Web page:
Journal of Solid State Electrochemistry

, Volume 10, Issue 8, pp 604–616

Methane oxidation in a mixed ionic–electronic conducting ceramic hollow fibre reactor module

Original Paper

DOI: 10.1007/s10008-006-0139-6

Cite this article as:
Thursfield, A. & Metcalfe, I.S. J Solid State Electrochem (2006) 10: 604. doi:10.1007/s10008-006-0139-6


A reactor module, consisting of six gas-tight hollow fibre membranes made of the mixed ionic–electronic conducting perovskite, \( {\text{La}}_{{0.6}} {\text{Sr}}_{{0.4}} {\text{Co}}_{{0.2}} {\text{Fe}}_{{0.8}} {\text{O}}_{{3 - \delta }} \), has been tested for oxygen permeation and stability during methane oxidation in the temperature range of 540 to 960°C. Rigorous leak testing was undertaken and it was demonstrated that the module could be adequately sealed. Oxygen permeation fluxes were similar to those reported by previous workers. At higher temperatures of operation, it appeared that mass transfer limited the oxygen flux, as this flux was dependent upon the flow rates on either side of the membrane. In this way, reactant flow rates could be used to manipulate the transmembrane oxygen flux. It was found that the product distribution on the methane side was dependent upon this flux, with carbon monoxide and hydrogen production being favoured at low fluxes and carbon dioxide and water production being favoured at higher fluxes. Furthermore, at low oxygen flow rates, periodic increases in the transmembrane oxygen flux were observed. The cause of this behaviour is unclear but may be as a result of phase/stoichiometric changes associated with the membrane material.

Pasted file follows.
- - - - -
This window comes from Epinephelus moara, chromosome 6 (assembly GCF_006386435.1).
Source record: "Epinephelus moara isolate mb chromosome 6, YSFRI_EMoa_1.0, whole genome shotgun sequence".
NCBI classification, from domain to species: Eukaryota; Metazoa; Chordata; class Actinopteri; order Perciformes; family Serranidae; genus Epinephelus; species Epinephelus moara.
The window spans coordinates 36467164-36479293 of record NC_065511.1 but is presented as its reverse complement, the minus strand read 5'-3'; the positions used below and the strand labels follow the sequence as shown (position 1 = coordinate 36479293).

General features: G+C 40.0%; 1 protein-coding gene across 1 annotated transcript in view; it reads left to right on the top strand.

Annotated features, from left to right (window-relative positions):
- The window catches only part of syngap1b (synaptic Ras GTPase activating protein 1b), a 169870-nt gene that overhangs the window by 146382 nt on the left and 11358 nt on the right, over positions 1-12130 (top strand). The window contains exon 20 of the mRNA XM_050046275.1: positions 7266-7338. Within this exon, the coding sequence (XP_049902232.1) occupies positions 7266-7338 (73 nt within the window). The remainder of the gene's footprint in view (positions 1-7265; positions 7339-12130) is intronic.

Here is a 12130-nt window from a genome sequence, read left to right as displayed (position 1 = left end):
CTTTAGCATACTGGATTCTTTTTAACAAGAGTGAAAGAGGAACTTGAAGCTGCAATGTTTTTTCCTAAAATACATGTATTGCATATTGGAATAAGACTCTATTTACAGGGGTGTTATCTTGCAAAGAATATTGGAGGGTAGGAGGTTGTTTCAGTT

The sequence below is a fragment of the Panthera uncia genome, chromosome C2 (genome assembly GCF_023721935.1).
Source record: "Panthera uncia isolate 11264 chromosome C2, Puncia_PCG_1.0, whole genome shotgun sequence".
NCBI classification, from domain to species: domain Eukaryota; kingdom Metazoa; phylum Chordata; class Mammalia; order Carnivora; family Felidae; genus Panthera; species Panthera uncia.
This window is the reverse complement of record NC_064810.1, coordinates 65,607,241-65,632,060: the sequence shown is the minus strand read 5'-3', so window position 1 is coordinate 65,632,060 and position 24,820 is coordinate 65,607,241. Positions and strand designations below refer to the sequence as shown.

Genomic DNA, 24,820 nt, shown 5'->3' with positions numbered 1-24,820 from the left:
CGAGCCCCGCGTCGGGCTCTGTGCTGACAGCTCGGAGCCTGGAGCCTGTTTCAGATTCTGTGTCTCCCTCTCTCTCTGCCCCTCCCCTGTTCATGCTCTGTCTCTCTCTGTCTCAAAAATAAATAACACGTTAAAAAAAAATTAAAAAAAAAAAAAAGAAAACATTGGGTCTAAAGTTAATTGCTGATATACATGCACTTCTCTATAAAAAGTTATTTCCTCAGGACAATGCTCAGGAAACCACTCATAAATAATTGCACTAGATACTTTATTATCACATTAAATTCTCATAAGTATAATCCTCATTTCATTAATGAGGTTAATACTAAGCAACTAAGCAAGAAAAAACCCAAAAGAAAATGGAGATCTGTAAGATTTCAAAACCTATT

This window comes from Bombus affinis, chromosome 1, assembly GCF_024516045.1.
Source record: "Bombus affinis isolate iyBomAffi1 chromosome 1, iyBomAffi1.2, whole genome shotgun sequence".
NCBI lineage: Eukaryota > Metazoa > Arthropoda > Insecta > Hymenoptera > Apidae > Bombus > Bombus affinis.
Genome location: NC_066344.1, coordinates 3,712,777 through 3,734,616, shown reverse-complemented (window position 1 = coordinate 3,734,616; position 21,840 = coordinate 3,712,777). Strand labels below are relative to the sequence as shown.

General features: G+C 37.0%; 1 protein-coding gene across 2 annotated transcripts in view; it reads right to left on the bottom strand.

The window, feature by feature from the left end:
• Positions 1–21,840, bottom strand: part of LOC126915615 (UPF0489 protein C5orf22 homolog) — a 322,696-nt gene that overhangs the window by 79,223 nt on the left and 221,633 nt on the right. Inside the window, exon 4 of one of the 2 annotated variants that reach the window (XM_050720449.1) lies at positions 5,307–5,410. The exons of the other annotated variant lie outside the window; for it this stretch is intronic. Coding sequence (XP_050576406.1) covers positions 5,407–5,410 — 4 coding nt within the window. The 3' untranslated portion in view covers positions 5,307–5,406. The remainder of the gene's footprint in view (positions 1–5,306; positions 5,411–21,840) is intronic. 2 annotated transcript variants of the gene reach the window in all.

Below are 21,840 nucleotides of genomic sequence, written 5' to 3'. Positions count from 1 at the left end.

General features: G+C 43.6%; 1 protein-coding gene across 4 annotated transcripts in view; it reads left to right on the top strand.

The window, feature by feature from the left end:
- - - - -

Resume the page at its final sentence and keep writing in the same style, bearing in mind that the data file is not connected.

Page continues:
Perovskite \( \begin{aligned} & {\text{La}}_{{0.6}} {\text{Sr}}_{{0.4}} {\text{Co}}_{{0.2}} {\text{Fe}}_{{0.8}} {\text{O}}_{{3 - \delta }} \\ & {\ifmmode\expandafter\hat\else\expandafter\^\fi{a}} \\ \end{aligned} \) Mixed conductor Hollow fibre Oxygen permeation Methane oxidation Leak test 

Copyright information

© Springer-Verlag 2006

Authors and Affiliations

  1. 1.School of Chemical Engineering and Advanced MaterialsUniversity of Newcastle upon TyneNewcastle upon TyneUK

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